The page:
number of Palestinians who have been killed in the West Bank since the 7th of October. Bianna.

GOLODRYGA: All right. Ben Wedeman reporting live for us from Beirut, Lebanon. Thank you so much. Well, turning now to the fallout over

allegations, some staff members, the U.N. Relief and Works Agency for Palestinian Refugees took part in the October 7th terror attacks.

We are learning new details about these allegations as some U.N. officials warn the scandal is now threatening UNRWA's humanitarian work. Nic

Robertson has details.


NIC ROBERTSON, CNN INTERNATIONAL DIPLOMATIC EDITOR: More than 110 days into the ugly war Hamas' brutal attack triggered, Israeli allegations 13 U.N.

staff took part are themselves threatening to bring more suffering. According to a document shared with CNN, six UNRWA employees infiltrated

Israel as part of the attack.

Four were involved in kidnapping Israelis, and three additional UNRWA employees were, quote, "invited via an SMS text message to arrive at an

assembly area in the night before the attack and were directed to equip with weapons", although it's not known if they showed up.

Israeli officials briefed U.S. counterparts Friday, who quickly paused UNRWA's funding. A dozen other countries have followed raising concerns the

agency's absence could escalate suffering in Gaza.


JAN EGELAND, NORWEGIAN REFUGEE COUNCIL: The impact will be devastating of cutting aid to the organization that is the backbone of services to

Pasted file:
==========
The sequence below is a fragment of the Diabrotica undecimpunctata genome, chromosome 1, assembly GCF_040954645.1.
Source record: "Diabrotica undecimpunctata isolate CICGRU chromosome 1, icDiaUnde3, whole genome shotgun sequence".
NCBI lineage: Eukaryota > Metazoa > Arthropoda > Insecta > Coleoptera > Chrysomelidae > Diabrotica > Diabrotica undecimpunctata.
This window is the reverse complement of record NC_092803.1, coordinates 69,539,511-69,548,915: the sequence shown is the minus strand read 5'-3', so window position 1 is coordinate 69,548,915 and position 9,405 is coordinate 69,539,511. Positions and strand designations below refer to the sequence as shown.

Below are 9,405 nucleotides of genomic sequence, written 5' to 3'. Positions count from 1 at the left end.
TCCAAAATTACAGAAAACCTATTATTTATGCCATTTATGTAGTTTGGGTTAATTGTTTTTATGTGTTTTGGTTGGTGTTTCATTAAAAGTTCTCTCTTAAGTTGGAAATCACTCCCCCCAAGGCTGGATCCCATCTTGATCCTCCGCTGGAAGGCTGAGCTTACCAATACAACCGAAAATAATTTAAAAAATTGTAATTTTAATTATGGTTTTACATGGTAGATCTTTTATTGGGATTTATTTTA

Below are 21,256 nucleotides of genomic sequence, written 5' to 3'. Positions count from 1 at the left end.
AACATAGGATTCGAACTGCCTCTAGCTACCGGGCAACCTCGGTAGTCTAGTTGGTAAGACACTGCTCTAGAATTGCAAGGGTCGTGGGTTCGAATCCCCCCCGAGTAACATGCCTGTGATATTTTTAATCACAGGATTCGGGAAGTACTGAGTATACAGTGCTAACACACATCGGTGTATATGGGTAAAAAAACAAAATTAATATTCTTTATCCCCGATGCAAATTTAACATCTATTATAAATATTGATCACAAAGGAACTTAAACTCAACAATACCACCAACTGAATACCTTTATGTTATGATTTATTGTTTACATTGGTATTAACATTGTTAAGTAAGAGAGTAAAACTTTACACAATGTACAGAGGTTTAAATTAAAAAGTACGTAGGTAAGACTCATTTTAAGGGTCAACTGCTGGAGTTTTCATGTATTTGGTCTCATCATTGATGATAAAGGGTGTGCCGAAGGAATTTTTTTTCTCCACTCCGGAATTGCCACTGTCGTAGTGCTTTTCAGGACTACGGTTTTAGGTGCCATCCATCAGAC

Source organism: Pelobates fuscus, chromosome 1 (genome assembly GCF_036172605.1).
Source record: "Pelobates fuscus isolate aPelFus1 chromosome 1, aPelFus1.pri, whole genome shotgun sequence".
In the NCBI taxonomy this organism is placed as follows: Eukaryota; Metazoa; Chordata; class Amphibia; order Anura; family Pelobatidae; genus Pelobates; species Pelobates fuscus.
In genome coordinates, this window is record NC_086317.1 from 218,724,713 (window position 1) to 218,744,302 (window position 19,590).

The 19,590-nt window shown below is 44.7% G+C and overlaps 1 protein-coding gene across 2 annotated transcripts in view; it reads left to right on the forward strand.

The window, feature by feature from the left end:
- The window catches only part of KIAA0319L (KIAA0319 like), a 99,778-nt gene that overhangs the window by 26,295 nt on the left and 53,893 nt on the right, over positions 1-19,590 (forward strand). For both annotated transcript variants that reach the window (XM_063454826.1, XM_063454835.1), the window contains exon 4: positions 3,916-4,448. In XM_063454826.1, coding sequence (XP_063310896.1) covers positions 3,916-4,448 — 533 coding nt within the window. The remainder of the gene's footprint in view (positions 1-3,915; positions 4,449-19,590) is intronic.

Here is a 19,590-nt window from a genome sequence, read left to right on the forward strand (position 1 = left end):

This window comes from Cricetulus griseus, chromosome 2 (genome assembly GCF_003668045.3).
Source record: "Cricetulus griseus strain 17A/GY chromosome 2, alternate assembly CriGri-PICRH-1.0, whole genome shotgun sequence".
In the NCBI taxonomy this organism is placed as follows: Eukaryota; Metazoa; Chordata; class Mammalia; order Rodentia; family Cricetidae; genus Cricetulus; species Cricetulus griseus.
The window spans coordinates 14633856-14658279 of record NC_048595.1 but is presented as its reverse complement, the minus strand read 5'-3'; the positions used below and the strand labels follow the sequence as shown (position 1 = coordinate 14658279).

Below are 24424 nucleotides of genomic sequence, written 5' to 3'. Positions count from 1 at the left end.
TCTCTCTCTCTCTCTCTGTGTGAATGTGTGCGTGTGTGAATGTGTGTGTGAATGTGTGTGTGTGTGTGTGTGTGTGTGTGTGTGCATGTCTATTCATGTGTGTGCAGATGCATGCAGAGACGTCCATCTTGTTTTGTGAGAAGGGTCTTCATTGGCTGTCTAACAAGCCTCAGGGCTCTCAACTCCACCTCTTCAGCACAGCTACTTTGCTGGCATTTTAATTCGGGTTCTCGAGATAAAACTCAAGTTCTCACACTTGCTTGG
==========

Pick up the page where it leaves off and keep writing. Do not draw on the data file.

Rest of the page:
Palestinian civilians. There is no other organization including my own, we're all there in Gaza, that could take over what UNRWA is doing.

UNRWA is the only organization bringing aid into Gaza. Most of Gaza's two million residents depend on them. They provide food, water and shelter.

Desperation already so bad, aid trucks often looted before they reach warehouses. A cut-in funding here is feared on a par with Israel's bombs.

This will mean more starvation, poverty and deprivation. This university professor tells us, which ultimately means more death. This decision means

killing us -- killing the human being, she says. This is a death sentence. This is the only thing we live on, and you want to cut it?

UNRWA has fired nine staff over the allegations and is investigating two others. One person is dead. The U.N. promising a comprehensive and

transparent investigation. Israel's foreign minister is calling for UNRWA's director, Philippe Lazzarini, to step down and cancel a meeting with him

Monday, as other government lawmakers press for scrapping UNRWA altogether, a long-held aim for some.

DANNY DANON, LIKUD KNESSET MEMBER: For many years we have said that UNRWA is involved with terrorism. They collaborated with Hamas for generations.

The U.N. is in charge of the UNHCR which takes care of all the refugees worldwide. Why do you need a special agency for the Palestinian refugees?

ROBERTSON: Egeland points to the ICJ ruling Israel must enable humanitarian aid for Gaza.

EGELAND: There will be epidemic disease because of this, unless it is reversed. The stakes are enormous here. And I'm very disappointed with

these donors who spent zero time in suspending aid to an entire organization for the sins of a few staff.


GOLODRYGA: And Nic Robertson joins us live from Tel Aviv. And that, I guess, is the crux of the issue. You hear from some who say this is just a